By Jef With One F
By Pete Vonder Haar
By Abby Koenig
By Olivia Flores Alvarez
By Jef With One F
By Christina Uticone
By Angelica Leicht
By Altamese Osborne
I did like the quirkier side of Lunday's vision, where she was willing to let wabi-sabi be something she herself didn't expect it to be. My favorite object in the show is a lamp pilfered from William Steen. Steen had practiced his gold leafing technique on the lamp's oversize bare bulb, leaving a kitschy mini-landscape of accidental gold hills marooned in an expanse of white glass, sort of the way the Hill Country is surrounded by flatlands. When the bulb burns out, that's it for the "piece," which Steen titled with a translated Japanese haiku. Now that's some Texas wabi-sabi.
Walking into "Night Lights," Robert Montgomery's solo show at Inman Gallery, is like walking into a stylish boutique that just received next season's shipment: Suddenly you realize that everything in your closet is the wrong color and the wrong cut. You have seen the future, and it looks not trendy, but evolved. Set into the wall of Inman's foyer are nine discs of must-have color, ranging from barely yellow to sunset red. These gentle, warm-toned beacons, lit from behind, are lined up in a horizontal row.
The plastic discs are CAPLUGS, as tiny raised letters on each one say. They all began life the same color of red, plugged in the ends of real estate information tubes in the yards of houses for sale, and were bleached for different lengths of time by the sun, thus producing the surprising variegation of hues. Like the other glowing works in "Night Lights," this installation has a distinctly uningratiating minimalist form. Montgomery's work is rife with references to the Donald Judd box and the Agnes Martin grid. Because of his use of fluorescent bulbs, Dan Flavin's light sculptures spring inevitably to mind.
But in Flavin's work, the light is the sculpture. In Montgomery's, it functions more as mood lighting. Montgomery's work is infused with an emotional tenor I'm not used to seeing in minimalist works. As if to coax the viewer to open up, his titles are often snippets of song lyrics. In don't let me fuck up will you 'cos when I need a friend it's still you, a line taken from Dinosaur Jr., two triangular light-holding tubes with narrow Plexiglas windows sit on the floor, beaming to each other silently. In how do we get far away, two "lamps" the brown of cheap hotel furniture are mounted side by side on the wall, their curved shapes coolly shrugging away from each other. Their yellow Mylar windows are on opposite sides, as if set to illuminate a bed in which one member of a couple might want to sleep while the other reads.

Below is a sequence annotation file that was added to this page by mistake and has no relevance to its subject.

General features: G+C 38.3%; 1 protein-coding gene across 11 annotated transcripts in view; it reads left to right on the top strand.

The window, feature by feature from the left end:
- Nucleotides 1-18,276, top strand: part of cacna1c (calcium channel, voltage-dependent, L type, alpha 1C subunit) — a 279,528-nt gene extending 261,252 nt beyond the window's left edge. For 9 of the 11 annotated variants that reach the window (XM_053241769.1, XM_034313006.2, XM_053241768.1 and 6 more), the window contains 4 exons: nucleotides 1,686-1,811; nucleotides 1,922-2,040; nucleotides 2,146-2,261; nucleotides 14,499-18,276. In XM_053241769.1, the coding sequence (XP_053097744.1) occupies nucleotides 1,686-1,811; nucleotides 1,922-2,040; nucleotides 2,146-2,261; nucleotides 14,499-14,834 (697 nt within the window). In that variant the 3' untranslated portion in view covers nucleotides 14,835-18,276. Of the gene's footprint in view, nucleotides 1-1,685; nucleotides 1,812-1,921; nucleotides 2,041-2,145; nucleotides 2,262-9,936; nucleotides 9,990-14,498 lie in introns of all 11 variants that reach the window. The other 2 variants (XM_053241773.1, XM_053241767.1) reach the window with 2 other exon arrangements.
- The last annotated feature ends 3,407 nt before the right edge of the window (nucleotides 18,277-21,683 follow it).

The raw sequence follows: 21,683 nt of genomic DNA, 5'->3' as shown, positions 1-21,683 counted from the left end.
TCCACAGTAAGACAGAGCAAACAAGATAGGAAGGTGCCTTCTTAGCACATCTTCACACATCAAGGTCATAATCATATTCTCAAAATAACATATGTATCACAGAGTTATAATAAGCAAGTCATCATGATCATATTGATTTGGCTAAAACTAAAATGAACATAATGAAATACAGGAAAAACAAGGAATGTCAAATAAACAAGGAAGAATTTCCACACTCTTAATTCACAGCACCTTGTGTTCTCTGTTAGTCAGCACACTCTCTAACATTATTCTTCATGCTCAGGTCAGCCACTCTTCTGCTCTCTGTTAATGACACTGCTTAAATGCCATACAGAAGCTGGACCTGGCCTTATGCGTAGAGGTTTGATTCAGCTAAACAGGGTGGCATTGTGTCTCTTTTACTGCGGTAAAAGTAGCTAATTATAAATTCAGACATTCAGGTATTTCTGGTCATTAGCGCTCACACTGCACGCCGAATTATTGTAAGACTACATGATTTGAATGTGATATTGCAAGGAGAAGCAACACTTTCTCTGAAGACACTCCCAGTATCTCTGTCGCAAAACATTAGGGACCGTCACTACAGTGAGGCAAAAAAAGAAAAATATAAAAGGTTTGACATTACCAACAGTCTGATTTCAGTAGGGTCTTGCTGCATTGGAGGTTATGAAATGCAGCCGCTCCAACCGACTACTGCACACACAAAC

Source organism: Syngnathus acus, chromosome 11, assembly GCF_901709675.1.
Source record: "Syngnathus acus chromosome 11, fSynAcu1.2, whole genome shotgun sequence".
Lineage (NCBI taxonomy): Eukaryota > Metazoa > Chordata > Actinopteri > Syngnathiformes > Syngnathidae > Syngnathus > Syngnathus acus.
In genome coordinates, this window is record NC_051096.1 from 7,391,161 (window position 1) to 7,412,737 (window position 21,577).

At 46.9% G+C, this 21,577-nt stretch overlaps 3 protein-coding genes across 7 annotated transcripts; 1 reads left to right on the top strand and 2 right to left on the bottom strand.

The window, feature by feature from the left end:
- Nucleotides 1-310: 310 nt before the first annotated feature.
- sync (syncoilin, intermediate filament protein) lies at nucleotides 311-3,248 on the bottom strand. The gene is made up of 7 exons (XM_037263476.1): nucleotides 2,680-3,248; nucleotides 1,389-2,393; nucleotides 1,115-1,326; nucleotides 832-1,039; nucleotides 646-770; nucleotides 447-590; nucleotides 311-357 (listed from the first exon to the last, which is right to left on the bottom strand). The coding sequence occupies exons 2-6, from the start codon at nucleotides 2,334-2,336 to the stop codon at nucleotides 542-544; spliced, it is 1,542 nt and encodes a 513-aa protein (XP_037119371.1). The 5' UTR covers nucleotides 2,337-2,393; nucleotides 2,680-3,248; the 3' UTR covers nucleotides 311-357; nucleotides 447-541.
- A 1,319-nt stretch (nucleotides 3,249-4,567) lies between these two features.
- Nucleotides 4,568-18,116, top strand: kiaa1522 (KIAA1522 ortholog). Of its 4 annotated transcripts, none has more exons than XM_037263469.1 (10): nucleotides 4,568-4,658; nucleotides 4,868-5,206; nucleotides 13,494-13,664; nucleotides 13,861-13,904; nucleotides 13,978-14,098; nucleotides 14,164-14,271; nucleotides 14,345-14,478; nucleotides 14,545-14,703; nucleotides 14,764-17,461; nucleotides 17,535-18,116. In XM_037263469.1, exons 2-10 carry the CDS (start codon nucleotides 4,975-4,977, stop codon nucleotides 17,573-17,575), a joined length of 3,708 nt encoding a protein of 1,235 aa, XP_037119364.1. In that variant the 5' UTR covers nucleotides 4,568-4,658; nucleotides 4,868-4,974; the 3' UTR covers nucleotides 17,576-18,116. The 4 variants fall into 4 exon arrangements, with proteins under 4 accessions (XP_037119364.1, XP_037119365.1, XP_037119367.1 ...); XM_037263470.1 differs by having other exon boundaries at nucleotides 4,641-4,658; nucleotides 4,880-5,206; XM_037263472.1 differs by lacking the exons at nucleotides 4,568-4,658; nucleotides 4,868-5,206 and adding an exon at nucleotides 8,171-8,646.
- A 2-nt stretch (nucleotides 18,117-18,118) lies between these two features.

Like a new band covering an old song, Montgomery has different production values from his forebears. Instead of milled aluminum, enamel and steel, he uses cardboard, wood and paint. In so doing, he invokes Modernism without buying its premise of progress. Still, he pays tribute to the idea that in minimalist sculpture, art went from representation to object in itself. Montgomery, with his pieces made of glowing blue Mylanta bottles and exit signs made mournful by a cloak of cheap plastic, simply makes his objects even more everyday. Through the strength of his affection for minimalism, Montgomery manages to breathe life into its sanitary aesthetic.
A fashion analogy is not a bad one for Montgomery's work. In fashion history, styles return again and again -- though not necessarily in the same materials -- and the cultural baggage they carry is constantly refiltered. Art history pretends to be more linear: Abstract expressionism was destroyed by minimalism was destroyed by pop. The End of Art has been declared many times -- the end of fashion, never. Montgomery's work is not so much nostalgia for an earlier time as it is a decisive update. It is the minimalism of the now.
"Texas Wabi-Sabi" will be on view through March 31 at Takara Gallery, 2412 Rice Boulevard, 520-5270.
"Night Lights" will be on view through March 22 at Inman Gallery, 1114 Barkdull, 529-9676.